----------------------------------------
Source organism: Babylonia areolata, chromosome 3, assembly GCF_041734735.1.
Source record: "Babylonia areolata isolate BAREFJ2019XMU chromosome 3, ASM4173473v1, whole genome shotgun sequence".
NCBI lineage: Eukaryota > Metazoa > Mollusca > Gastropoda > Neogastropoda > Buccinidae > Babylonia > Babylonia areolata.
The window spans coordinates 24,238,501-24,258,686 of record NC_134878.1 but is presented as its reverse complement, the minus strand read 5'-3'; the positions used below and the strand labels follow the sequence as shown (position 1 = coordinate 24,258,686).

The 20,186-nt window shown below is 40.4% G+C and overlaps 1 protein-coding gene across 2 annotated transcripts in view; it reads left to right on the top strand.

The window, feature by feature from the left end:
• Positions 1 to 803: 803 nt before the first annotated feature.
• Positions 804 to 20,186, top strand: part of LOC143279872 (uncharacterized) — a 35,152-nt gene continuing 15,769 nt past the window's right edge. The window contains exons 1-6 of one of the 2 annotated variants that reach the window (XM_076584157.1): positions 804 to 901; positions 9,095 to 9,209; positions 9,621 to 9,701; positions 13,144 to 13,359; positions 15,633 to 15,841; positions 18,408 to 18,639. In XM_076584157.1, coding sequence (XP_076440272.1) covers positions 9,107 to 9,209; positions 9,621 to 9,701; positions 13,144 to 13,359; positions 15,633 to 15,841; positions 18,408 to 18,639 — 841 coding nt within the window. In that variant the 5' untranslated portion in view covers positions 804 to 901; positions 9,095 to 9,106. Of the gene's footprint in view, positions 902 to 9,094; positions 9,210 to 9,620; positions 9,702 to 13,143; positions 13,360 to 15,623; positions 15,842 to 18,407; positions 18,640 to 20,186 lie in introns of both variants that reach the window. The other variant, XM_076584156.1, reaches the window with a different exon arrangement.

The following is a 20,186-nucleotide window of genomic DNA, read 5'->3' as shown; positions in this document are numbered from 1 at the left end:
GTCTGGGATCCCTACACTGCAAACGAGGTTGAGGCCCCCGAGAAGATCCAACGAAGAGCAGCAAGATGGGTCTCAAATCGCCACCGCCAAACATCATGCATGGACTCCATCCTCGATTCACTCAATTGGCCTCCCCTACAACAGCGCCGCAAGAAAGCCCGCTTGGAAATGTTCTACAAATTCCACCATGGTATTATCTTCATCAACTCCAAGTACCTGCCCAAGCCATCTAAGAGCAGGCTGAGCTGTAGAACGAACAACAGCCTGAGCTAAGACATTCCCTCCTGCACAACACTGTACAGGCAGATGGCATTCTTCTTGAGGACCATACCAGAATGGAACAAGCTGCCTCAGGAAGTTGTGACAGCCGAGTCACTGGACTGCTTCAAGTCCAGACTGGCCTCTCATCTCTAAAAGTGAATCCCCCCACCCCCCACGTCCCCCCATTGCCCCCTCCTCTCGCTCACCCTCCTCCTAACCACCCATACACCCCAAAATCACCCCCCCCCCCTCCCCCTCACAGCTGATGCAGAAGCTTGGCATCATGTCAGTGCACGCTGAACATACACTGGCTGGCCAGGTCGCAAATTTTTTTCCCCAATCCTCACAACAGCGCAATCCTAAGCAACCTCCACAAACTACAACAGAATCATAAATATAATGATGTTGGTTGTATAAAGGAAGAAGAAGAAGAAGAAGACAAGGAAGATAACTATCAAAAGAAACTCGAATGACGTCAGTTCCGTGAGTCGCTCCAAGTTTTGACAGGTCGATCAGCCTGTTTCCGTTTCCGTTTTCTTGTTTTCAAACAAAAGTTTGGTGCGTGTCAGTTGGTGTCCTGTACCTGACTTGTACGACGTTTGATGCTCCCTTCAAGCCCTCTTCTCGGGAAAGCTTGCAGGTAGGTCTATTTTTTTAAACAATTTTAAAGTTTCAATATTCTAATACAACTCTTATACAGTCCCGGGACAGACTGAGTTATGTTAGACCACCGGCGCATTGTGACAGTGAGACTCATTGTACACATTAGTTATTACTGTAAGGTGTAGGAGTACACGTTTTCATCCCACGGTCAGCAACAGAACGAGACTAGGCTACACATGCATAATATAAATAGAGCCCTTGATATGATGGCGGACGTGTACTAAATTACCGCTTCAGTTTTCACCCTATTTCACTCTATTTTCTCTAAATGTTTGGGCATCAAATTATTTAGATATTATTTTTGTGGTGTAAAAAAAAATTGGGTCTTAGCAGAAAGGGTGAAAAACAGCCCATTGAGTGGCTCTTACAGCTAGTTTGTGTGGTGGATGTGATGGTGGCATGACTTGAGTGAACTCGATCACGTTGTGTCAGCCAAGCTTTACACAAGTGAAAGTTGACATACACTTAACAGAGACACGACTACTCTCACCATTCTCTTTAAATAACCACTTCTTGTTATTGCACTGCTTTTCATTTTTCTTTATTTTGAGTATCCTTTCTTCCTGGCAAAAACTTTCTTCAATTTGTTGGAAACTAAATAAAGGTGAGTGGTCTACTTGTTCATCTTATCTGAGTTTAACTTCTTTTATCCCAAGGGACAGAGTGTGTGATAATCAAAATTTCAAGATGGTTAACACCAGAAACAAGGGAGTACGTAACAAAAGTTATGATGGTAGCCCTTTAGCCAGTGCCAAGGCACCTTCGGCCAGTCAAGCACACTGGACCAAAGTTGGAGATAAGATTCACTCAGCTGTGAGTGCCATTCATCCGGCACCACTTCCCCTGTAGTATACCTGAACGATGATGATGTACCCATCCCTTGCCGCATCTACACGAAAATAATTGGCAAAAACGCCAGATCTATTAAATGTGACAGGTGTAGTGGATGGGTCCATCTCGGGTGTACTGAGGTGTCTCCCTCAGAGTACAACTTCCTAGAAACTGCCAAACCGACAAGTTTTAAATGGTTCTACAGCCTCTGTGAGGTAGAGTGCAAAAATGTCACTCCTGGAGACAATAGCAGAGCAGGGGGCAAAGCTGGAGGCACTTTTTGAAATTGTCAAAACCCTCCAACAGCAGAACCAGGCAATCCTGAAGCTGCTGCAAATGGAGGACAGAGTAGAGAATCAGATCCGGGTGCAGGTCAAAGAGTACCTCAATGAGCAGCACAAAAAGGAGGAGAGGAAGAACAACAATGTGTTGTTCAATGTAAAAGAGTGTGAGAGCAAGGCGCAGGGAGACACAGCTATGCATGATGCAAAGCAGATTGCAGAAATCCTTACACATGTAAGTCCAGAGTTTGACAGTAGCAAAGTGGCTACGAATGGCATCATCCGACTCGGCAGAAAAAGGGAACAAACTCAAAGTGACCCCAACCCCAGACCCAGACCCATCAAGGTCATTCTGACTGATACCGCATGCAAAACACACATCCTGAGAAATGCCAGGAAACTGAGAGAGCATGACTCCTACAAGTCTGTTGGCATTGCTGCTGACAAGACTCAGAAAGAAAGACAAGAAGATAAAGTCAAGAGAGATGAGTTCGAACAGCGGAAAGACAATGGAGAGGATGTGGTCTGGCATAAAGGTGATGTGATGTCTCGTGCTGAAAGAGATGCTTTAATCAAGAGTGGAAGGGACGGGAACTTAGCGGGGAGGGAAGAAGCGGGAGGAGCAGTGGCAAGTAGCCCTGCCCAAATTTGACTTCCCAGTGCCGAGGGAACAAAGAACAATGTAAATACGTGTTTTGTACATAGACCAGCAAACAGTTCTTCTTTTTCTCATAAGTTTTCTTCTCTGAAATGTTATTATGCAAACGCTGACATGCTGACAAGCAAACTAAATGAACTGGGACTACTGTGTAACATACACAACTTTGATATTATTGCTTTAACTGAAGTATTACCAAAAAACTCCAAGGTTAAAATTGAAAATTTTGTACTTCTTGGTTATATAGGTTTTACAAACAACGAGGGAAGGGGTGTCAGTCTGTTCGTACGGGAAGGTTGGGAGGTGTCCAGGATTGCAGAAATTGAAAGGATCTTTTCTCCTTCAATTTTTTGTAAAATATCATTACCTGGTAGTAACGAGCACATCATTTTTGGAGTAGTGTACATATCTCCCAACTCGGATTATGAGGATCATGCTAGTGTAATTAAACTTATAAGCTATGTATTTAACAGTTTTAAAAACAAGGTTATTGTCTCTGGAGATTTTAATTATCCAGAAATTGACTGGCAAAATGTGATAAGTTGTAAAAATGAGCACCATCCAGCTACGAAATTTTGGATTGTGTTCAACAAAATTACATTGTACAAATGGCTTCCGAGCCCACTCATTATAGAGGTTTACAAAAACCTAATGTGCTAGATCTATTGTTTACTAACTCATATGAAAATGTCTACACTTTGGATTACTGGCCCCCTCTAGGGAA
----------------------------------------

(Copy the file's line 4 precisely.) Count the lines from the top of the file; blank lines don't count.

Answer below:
The window spans coordinates 24,238,501-24,258,686 of record NC_134878.1 but is presented as its reverse complement, the minus strand read 5'-3'; the positions used below and the strand labels follow the sequence as shown (position 1 = coordinate 24,258,686).